Fears over Colchester revellers using chemicals to induce ‘legal highs’

By chillinwill · Nov 27, 2009 ·
  1. chillinwill
    REVELLERS in Colchester are risking their lives by taking dog-worming tablets, plant food and metal cleaning fluids to get high.

    The town’s Pubwatch group heard there are growing concerns about the dangers of so-called legal highs, taken to mimic the effect of illegal drugs.

    Steve Wood, manager of the Open Road drug and alcohol treatment service, based in Queen Street, said use of chemicals, such as GBL, which is used to clean alloy wheels but creates the same effect as ecstasy in small doses, is rising.

    He added: “If you inject 0.4mg of GBL, you could cut someone open, take their intestines out and they wouldn’t feel anything.

    “This is just one of the chemicals you can get legally and cheaply on the internet.

    “An increasing amount of people are using them, but it’s based on a lot of disinformation.

    “We know how people react on cocaine and ecstasy, but legal highs can be very different. People taking drugs and mixing with people drinking in pubs cause problems because it influences how they react to each other.”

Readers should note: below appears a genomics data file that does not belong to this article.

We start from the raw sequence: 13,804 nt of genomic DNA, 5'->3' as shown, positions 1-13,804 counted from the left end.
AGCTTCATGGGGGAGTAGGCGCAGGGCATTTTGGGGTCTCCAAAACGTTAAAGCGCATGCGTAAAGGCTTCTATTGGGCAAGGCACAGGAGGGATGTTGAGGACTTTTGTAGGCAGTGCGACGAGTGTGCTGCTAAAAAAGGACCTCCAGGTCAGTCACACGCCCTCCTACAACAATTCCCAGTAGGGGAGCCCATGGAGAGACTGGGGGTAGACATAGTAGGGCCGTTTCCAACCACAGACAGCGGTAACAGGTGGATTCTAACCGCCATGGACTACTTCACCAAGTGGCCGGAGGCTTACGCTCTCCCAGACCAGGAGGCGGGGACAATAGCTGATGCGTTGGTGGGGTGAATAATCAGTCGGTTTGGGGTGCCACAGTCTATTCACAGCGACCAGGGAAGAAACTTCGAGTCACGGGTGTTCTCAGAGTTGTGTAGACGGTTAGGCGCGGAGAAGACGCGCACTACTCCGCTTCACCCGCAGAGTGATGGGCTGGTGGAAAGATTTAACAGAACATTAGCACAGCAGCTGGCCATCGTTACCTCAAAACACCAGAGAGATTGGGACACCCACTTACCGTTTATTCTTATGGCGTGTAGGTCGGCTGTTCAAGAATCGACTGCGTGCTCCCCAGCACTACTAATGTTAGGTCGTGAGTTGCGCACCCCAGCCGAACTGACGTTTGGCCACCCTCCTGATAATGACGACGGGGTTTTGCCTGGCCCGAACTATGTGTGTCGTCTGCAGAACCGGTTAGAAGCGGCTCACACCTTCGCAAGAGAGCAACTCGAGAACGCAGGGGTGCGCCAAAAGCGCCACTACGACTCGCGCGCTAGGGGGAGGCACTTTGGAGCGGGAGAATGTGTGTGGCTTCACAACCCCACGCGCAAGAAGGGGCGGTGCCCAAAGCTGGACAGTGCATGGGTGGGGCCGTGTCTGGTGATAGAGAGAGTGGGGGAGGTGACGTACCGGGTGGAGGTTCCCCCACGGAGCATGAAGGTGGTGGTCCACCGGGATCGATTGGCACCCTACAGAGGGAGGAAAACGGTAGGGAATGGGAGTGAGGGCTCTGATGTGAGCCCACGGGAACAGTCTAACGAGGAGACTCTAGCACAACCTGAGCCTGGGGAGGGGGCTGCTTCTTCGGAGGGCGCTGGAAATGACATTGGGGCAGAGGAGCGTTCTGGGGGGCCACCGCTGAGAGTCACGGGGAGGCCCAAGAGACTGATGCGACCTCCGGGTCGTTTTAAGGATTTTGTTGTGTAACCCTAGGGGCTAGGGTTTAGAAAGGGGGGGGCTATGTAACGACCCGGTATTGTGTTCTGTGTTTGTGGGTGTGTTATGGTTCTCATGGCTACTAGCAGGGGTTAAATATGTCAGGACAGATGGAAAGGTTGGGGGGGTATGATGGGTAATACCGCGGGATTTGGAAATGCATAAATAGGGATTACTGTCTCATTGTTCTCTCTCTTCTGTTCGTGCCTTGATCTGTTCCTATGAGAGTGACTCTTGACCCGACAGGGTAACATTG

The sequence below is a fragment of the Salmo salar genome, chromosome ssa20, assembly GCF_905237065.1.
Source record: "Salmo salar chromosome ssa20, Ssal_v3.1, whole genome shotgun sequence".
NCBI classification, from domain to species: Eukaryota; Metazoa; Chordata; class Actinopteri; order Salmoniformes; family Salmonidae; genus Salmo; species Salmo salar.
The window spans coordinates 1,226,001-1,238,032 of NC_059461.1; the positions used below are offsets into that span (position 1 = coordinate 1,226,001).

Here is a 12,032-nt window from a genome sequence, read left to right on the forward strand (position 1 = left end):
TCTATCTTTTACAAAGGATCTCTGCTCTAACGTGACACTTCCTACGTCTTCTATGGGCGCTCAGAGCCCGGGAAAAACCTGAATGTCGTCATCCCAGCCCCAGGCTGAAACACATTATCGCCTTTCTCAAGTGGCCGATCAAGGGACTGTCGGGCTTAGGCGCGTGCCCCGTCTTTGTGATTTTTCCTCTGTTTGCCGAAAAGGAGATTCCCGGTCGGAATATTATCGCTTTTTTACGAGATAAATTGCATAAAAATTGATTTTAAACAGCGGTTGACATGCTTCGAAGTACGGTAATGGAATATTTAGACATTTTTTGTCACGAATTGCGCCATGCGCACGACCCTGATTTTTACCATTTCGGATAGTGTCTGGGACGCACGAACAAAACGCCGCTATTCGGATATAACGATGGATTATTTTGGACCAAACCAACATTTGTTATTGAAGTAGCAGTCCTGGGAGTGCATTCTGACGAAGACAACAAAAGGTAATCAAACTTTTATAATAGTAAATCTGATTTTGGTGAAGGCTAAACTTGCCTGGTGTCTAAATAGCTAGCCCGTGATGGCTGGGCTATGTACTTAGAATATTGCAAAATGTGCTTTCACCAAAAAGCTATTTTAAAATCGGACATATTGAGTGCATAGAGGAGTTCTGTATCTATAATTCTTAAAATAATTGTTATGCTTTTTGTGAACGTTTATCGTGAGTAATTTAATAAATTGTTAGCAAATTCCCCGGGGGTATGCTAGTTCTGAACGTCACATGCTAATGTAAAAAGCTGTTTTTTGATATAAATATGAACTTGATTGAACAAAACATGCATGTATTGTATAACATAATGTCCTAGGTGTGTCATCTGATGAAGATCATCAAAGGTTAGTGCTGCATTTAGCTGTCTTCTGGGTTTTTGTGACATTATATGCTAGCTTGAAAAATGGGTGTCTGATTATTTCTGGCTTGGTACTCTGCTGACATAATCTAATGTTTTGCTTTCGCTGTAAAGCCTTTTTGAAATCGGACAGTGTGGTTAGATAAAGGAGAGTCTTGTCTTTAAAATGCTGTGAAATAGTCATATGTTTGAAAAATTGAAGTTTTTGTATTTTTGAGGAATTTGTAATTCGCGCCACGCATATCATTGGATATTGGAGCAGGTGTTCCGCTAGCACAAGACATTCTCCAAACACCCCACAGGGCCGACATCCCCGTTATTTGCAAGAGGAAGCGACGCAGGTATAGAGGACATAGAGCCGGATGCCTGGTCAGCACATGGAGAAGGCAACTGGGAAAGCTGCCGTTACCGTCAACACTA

Mr Wood said legal highs were often used to spike drinks, which victims had described as “like an out-of-body experience”.

    He added: “It leaves you feeling faint and sick and the person who has spiked the drink will recognise the signs and take advantage while pretending to look after someone.

    “But people spike each other’s drinks for fun as well as the more sinister reasons.”

    Ralph Davis, of the Brewers’ Arms, in Osborne Street, said it was hard to counter spiking, when drinkers in his pub had to leave their drinks behind if they go outside to smoke after 10pm.

    He added: “It’s a condition of our licence. I’m really concerned about the risk of spiking and trying to get the licence changed.”

    Damien Stone, manager of Escape nightclub, in London Road, Copford, said a cabinet in the venue’s reception area could be used for people to leave their drinks if they go outside for a cigarette.

    Insp Paul Butcher, from Colchester town neighbourhood policing team, advised pubs to call police if they found anyone with suspicious powders or tablets.

    He said: “We can arrest them on suspicion of possesion of drugs and, even if they are found to be legal chemicals, we have spoiled their night out.”

    Gareth Palmer
    November 27, 2009
    Daily Gazette

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